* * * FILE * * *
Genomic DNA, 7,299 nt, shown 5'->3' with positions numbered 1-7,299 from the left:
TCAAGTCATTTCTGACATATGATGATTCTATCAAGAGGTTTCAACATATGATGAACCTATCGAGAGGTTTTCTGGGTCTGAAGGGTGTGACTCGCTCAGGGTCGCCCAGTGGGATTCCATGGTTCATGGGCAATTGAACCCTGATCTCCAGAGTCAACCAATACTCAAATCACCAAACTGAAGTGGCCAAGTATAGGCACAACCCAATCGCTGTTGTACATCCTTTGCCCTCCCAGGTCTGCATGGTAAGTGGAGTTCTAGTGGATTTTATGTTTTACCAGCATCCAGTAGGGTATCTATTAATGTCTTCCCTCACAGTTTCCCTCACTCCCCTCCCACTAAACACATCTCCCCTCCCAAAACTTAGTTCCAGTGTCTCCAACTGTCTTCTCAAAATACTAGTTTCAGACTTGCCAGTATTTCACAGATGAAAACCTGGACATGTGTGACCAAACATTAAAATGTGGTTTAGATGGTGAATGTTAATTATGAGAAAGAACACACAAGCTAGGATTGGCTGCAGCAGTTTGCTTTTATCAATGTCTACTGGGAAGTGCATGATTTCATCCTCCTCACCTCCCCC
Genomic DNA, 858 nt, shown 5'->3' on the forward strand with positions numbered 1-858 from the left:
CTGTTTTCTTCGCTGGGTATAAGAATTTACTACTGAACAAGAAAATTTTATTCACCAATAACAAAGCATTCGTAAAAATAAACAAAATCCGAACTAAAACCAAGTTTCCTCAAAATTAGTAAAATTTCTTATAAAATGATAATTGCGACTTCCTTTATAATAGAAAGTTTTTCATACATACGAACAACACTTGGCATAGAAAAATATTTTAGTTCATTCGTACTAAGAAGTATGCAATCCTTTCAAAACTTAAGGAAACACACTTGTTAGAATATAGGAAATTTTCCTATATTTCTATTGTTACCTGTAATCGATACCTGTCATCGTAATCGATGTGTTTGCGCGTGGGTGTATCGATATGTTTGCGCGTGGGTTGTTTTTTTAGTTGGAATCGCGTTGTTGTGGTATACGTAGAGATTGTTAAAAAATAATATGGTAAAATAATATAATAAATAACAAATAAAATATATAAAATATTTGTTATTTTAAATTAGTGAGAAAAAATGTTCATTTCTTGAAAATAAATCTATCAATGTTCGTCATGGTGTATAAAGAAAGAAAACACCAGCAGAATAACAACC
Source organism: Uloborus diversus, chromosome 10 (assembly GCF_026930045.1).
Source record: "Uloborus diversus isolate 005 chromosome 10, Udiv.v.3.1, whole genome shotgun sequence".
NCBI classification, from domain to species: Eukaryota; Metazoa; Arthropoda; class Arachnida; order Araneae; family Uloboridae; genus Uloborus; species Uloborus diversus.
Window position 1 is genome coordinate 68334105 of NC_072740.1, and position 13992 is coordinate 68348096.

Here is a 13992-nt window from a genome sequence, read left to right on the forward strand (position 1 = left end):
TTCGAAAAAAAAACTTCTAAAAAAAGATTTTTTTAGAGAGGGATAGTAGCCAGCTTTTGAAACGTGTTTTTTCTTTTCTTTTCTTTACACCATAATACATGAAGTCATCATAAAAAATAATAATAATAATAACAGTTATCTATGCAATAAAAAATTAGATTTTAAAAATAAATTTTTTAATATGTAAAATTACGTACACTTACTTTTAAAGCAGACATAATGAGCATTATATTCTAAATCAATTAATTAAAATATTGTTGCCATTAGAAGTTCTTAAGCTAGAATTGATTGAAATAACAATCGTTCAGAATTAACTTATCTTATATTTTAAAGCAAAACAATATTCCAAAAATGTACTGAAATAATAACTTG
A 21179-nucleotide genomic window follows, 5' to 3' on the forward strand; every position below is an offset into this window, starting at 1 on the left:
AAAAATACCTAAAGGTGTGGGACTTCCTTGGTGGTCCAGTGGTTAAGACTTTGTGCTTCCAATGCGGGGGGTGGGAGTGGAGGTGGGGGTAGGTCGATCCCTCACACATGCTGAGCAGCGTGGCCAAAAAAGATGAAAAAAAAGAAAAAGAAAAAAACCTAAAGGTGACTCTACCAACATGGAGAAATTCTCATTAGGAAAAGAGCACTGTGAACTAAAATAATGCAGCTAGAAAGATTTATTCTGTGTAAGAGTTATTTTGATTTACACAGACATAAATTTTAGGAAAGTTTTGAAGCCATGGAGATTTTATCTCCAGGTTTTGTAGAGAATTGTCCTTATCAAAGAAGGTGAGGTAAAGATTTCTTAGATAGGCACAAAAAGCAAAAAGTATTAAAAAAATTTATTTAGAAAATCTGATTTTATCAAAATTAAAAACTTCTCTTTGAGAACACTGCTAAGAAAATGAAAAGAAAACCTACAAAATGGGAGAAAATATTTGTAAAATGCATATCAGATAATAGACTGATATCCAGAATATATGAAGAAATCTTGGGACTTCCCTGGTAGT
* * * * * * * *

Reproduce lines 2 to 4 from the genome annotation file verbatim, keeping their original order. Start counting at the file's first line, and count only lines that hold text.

TCAAGTCATTTCTGACATATGATGATTCTATCAAGAGGTTTCAACATATGATGAACCTATCGAGAGGTTTTCTGGGTCTGAAGGGTGTGACTCGCTCAGGGTCGCCCAGTGGGATTCCATGGTTCATGGGCAATTGAACCCTGATCTCCAGAGTCAACCAATACTCAAATCACCAAACTGAAGTGGCCAAGTATAGGCACAACCCAATCGCTGTTGTACATCCTTTGCCCTCCCAGGTCTGCATGGTAAGTGGAGTTCTAGTGGATTTTATGTTTTACCAGCATCCAGTAGGGTATCTATTAATGTCTTCCCTCACAGTTTCCCTCACTCCCCTCCCACTAAACACATCTCCCCTCCCAAAACTTAGTTCCAGTGTCTCCAACTGTCTTCTCAAAATACTAGTTTCAGACTTGCCAGTATTTCACAGATGAAAACCTGGACATGTGTGACCAAACATTAAAATGTGGTTTAGATGGTGAATGTTAATTATGAGAAAGAACACACAAGCTAGGATTGGCTGCAGCAGTTTGCTTTTATCAATGTCTACTGGGAAGTGCATGATTTCATCCTCCTCACCTCCCCC
Genomic DNA, 858 nt, shown 5'->3' on the forward strand with positions numbered 1-858 from the left:
CTGTTTTCTTCGCTGGGTATAAGAATTTACTACTGAACAAGAAAATTTTATTCACCAATAACAAAGCATTCGTAAAAATAAACAAAATCCGAACTAAAACCAAGTTTCCTCAAAATTAGTAAAATTTCTTATAAAATGATAATTGCGACTTCCTTTATAATAGAAAGTTTTTCATACATACGAACAACACTTGGCATAGAAAAATATTTTAGTTCATTCGTACTAAGAAGTATGCAATCCTTTCAAAACTTAAGGAAACACACTTGTTAGAATATAGGAAATTTTCCTATATTTCTATTGTTACCTGTAATCGATACCTGTCATCGTAATCGATGTGTTTGCGCGTGGGTGTATCGATATGTTTGCGCGTGGGTTGTTTTTTTAGTTGGAATCGCGTTGTTGTGGTATACGTAGAGATTGTTAAAAAATAATATGGTAAAATAATATAATAAATAACAAATAAAATATATAAAATATTTGTTATTTTAAATTAGTGAGAAAAAATGTTCATTTCTTGAAAATAAATCTATCAATGTTCGTCATGGTGTATAAAGAAAGAAAACACCAGCAGAATAACAACC